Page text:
General Overview:Liquid Fuels

Liquid Fuels

Although liquid fuels—mostly petroleum based—remain the largest source of energy, the liquids’ share of world marketed energy consumption is expected to fall from 34 % in 2010 to 28 % in 2040, a decrease of 6 % over the period, due to a foreseeable high world oil prices. This trend leads many energy users to switch away from liquid fuels when feasible.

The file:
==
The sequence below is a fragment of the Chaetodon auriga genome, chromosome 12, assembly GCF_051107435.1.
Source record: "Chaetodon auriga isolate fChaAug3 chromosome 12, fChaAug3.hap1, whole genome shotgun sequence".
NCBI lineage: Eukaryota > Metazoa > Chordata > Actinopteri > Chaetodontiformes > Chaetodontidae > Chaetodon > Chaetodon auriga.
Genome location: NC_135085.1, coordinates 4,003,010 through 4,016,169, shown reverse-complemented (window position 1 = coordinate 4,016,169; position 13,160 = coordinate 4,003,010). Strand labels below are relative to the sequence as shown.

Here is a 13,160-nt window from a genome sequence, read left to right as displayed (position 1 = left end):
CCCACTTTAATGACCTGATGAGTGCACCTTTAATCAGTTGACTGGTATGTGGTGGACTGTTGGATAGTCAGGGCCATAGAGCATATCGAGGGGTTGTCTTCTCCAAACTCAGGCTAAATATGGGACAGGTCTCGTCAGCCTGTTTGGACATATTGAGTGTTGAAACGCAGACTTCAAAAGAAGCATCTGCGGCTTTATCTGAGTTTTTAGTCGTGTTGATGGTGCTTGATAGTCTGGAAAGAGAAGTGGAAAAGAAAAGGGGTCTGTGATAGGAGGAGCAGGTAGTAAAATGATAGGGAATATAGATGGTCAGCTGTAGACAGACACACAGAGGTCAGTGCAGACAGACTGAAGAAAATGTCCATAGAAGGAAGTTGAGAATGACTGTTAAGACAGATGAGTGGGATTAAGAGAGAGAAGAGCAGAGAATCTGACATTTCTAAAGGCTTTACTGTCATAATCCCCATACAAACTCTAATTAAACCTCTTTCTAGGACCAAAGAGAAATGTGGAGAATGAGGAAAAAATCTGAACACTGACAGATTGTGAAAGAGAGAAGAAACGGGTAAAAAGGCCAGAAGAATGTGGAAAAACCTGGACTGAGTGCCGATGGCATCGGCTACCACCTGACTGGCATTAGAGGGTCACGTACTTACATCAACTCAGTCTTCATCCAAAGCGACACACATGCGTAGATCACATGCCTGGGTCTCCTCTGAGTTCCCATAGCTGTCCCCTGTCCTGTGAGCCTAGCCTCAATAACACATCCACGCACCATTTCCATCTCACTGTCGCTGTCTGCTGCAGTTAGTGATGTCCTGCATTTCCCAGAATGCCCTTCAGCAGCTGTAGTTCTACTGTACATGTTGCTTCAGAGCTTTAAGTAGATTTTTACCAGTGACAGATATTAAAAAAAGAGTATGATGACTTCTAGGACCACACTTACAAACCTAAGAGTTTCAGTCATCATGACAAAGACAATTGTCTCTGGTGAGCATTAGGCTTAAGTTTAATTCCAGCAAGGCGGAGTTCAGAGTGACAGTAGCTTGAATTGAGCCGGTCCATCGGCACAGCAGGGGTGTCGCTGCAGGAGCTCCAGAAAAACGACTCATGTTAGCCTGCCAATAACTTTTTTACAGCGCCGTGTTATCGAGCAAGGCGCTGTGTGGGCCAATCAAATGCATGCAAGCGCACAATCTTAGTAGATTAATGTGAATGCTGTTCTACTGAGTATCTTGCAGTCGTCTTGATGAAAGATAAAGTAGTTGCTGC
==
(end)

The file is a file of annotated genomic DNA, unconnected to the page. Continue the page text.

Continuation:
The use of liquid fuels is expected to grow modestly or declines in all end-use sectors, except transportation, during the coming decades where in the absence of significant technological advances, liquid fuels will continue to provide much of the energy consumed in this sector. The use of liquid fuels for transportation is expected to increase by an average of 1.1 % per year, or 38 % overall, from 2010 to 2040. The transportation sector is expected to account for 63 % of the total increase in liquid fuel use from 2010 to 2040, and the remainder is attributed to the industrial sector, where the chemical industry is expected to continue to consume large quanti- ties of petroleum throughout the coming years. The use of liquid fuels is expected to decline in the other end-use sectors, particularly for electric power generation. Most nations are expected to respond to higher oil prices by reducing or eliminating their use for electricity generation opting instead for more economical sources of electricity, including coal, renewable energy sources, and nuclear power. Electricity generation from liquid fuels is expected to decrease by 0.4 % per year, from 0.9 trillion kWh in 2007 to 0.8 trillion kWh in 2035. However, the current low price of crude oil could change the situation described above at least in some countries.

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